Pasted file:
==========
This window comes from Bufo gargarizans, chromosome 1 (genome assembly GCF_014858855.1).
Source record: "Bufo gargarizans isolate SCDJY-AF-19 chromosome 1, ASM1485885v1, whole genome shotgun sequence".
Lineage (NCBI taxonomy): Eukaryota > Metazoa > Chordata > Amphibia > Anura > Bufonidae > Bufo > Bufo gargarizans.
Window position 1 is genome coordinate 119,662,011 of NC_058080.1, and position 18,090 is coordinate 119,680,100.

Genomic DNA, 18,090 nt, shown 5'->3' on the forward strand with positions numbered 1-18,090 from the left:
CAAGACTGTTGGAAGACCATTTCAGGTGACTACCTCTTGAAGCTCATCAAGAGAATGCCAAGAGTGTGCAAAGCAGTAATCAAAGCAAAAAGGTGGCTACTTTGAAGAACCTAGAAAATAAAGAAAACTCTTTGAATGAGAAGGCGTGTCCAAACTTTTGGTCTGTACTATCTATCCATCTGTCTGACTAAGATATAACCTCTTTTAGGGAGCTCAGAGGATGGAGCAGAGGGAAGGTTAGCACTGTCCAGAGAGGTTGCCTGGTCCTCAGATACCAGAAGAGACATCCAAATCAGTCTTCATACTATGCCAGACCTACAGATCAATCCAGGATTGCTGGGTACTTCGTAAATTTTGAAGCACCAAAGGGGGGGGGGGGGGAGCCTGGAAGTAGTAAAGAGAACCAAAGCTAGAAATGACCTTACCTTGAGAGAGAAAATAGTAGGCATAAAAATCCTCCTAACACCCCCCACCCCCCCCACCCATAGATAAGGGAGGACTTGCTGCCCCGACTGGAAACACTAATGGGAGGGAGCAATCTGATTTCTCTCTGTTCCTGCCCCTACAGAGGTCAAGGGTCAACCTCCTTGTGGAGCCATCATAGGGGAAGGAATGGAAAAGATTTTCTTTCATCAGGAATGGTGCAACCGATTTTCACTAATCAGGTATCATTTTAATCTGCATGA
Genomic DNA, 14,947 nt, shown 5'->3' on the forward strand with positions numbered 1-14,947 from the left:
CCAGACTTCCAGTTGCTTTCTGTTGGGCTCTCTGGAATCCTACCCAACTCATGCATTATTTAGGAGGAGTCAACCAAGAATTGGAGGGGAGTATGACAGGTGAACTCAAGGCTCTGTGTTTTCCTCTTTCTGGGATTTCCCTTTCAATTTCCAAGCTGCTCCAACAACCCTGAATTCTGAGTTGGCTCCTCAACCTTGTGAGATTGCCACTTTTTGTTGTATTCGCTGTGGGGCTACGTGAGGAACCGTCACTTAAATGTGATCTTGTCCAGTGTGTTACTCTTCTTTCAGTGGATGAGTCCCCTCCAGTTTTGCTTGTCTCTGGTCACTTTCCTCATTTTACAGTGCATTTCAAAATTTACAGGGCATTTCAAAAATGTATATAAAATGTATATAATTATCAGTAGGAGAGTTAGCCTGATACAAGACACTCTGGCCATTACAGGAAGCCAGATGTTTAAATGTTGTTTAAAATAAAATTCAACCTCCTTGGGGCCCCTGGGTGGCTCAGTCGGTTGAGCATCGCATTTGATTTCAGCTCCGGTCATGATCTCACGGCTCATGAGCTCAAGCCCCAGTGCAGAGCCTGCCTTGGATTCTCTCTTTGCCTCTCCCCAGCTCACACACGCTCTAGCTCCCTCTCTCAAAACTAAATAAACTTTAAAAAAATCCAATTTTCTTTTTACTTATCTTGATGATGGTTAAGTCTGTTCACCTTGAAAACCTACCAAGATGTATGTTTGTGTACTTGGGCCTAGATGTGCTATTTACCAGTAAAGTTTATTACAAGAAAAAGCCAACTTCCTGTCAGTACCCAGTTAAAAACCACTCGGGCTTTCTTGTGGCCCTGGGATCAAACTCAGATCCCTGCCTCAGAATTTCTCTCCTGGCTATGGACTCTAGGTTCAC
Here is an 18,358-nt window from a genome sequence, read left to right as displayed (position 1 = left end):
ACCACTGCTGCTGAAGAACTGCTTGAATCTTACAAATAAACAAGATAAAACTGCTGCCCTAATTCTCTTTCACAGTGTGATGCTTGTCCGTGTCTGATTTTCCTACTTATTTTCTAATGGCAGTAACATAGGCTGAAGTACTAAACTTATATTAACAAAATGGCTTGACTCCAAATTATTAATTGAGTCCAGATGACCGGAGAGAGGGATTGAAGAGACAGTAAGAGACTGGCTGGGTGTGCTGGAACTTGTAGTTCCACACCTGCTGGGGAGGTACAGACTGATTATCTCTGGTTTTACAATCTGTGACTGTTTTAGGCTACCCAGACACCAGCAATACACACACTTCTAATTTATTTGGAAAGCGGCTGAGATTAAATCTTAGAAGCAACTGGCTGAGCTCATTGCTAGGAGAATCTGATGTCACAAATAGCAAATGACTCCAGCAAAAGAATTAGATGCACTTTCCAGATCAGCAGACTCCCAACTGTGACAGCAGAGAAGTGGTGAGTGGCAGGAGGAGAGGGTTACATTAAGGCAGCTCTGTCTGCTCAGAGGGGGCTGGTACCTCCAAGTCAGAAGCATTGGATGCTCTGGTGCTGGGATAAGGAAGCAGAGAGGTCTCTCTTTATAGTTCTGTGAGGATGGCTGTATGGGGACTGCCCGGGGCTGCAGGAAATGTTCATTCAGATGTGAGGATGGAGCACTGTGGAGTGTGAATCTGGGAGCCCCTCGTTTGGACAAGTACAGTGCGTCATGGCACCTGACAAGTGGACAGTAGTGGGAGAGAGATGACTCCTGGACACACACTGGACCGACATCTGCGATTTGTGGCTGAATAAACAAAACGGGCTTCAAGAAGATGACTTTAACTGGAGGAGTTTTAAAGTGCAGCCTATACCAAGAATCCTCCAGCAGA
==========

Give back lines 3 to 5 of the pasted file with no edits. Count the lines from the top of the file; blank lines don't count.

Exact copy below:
Lineage (NCBI taxonomy): Eukaryota > Metazoa > Chordata > Amphibia > Anura > Bufonidae > Bufo > Bufo gargarizans.
Window position 1 is genome coordinate 119,662,011 of NC_058080.1, and position 18,090 is coordinate 119,680,100.

Genomic DNA, 18,090 nt, shown 5'->3' on the forward strand with positions numbered 1-18,090 from the left: